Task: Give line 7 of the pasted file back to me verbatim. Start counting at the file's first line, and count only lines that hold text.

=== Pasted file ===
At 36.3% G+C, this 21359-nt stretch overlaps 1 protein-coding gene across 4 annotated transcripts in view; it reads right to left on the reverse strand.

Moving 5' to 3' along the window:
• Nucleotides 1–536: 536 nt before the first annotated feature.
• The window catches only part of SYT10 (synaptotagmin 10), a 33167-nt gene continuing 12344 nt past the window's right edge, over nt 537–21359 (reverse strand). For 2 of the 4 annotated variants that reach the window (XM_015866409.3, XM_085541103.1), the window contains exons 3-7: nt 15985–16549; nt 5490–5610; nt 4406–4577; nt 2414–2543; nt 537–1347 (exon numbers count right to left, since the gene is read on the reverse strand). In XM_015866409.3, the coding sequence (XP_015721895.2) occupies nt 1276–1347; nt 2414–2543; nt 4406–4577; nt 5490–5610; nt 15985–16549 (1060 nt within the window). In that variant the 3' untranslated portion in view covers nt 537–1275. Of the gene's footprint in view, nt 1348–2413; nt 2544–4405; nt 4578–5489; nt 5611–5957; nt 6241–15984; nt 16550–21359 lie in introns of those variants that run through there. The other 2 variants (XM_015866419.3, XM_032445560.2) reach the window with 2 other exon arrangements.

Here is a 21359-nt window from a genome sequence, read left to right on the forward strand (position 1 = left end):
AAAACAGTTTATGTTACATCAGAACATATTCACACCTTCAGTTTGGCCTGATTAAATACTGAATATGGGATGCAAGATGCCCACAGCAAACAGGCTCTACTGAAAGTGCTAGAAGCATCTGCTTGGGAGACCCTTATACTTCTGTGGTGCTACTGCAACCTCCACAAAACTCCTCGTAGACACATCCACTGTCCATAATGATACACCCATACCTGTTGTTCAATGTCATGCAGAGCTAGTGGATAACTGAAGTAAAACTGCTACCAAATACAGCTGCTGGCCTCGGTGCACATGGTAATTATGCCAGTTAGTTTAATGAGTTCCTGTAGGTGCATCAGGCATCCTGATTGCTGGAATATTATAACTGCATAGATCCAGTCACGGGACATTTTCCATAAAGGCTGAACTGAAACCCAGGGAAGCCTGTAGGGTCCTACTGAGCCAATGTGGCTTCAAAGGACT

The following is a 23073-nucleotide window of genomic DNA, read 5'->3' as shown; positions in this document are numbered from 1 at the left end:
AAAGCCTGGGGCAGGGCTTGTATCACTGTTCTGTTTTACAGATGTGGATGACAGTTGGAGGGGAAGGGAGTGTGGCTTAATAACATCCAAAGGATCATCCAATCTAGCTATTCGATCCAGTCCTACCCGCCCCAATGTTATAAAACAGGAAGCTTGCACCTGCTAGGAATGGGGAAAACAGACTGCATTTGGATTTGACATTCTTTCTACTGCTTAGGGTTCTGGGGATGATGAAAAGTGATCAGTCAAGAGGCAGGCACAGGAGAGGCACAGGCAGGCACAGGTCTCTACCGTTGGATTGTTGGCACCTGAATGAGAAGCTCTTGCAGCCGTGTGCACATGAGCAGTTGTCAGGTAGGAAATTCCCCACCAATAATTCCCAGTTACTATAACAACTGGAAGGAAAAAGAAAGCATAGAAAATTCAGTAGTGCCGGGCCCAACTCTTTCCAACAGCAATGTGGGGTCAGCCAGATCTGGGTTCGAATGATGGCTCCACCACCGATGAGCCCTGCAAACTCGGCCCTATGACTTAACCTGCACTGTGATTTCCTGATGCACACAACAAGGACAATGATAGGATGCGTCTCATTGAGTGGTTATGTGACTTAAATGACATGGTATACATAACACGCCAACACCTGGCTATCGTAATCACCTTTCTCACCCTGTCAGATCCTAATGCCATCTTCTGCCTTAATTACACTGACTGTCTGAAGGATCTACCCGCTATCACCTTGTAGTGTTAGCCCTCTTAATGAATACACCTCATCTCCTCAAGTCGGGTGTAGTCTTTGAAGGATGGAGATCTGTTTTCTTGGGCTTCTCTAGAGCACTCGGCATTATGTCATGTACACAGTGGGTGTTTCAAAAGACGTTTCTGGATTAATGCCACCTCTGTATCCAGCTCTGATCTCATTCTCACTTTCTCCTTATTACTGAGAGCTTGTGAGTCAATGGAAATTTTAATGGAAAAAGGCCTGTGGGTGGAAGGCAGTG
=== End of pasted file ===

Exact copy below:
The following is a 23073-nucleotide window of genomic DNA, read 5'->3' as shown; positions in this document are numbered from 1 at the left end: